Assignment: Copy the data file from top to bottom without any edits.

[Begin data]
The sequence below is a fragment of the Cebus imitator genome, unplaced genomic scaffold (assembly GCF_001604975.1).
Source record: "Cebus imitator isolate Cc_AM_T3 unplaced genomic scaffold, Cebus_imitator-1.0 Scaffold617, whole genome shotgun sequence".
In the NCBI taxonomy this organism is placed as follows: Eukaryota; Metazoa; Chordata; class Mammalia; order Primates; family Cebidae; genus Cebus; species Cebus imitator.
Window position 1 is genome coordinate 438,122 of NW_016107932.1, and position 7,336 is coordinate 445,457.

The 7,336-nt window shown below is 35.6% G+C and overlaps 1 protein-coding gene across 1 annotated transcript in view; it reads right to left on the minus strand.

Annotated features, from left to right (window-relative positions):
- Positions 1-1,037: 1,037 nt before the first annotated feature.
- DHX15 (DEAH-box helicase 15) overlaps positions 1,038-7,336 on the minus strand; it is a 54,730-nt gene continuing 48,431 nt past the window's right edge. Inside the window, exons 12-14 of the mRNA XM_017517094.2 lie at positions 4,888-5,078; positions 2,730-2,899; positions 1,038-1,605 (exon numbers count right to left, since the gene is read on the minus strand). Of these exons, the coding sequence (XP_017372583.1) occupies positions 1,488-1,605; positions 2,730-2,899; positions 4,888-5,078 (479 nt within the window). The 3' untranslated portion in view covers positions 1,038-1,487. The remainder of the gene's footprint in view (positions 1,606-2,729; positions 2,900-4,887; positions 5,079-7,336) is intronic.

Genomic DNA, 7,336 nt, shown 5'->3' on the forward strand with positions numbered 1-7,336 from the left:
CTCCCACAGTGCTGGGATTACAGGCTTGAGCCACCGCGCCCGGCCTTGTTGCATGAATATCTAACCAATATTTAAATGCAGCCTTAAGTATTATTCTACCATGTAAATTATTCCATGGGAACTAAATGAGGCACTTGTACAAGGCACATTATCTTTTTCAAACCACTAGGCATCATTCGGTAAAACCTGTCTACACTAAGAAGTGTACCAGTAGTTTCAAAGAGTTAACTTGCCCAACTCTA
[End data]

The sequence below is a fragment of the Cebus imitator genome, unplaced genomic scaffold (assembly GCF_001604975.1).
Source record: "Cebus imitator isolate Cc_AM_T3 unplaced genomic scaffold, Cebus_imitator-1.0 Scaffold617, whole genome shotgun sequence".
In the NCBI taxonomy this organism is placed as follows: Eukaryota; Metazoa; Chordata; class Mammalia; order Primates; family Cebidae; genus Cebus; species Cebus imitator.
Window position 1 is genome coordinate 438,122 of NW_016107932.1, and position 7,336 is coordinate 445,457.

The 7,336-nt window shown below is 35.6% G+C and overlaps 1 protein-coding gene across 1 annotated transcript in view; it reads right to left on the minus strand.

Annotated features, from left to right (window-relative positions):
- Positions 1-1,037: 1,037 nt before the first annotated feature.
- DHX15 (DEAH-box helicase 15) overlaps positions 1,038-7,336 on the minus strand; it is a 54,730-nt gene continuing 48,431 nt past the window's right edge. Inside the window, exons 12-14 of the mRNA XM_017517094.2 lie at positions 4,888-5,078; positions 2,730-2,899; positions 1,038-1,605 (exon numbers count right to left, since the gene is read on the minus strand). Of these exons, the coding sequence (XP_017372583.1) occupies positions 1,488-1,605; positions 2,730-2,899; positions 4,888-5,078 (479 nt within the window). The 3' untranslated portion in view covers positions 1,038-1,487. The remainder of the gene's footprint in view (positions 1,606-2,729; positions 2,900-4,887; positions 5,079-7,336) is intronic.

Genomic DNA, 7,336 nt, shown 5'->3' on the forward strand with positions numbered 1-7,336 from the left:
CTCCCACAGTGCTGGGATTACAGGCTTGAGCCACCGCGCCCGGCCTTGTTGCATGAATATCTAACCAATATTTAAATGCAGCCTTAAGTATTATTCTACCATGTAAATTATTCCATGGGAACTAAATGAGGCACTTGTACAAGGCACATTATCTTTTTCAAACCACTAGGCATCATTCGGTAAAACCTGTCTACACTAAGAAGTGTACCAGTAGTTTCAAAGAGTTAACTTGCCCAACTCTA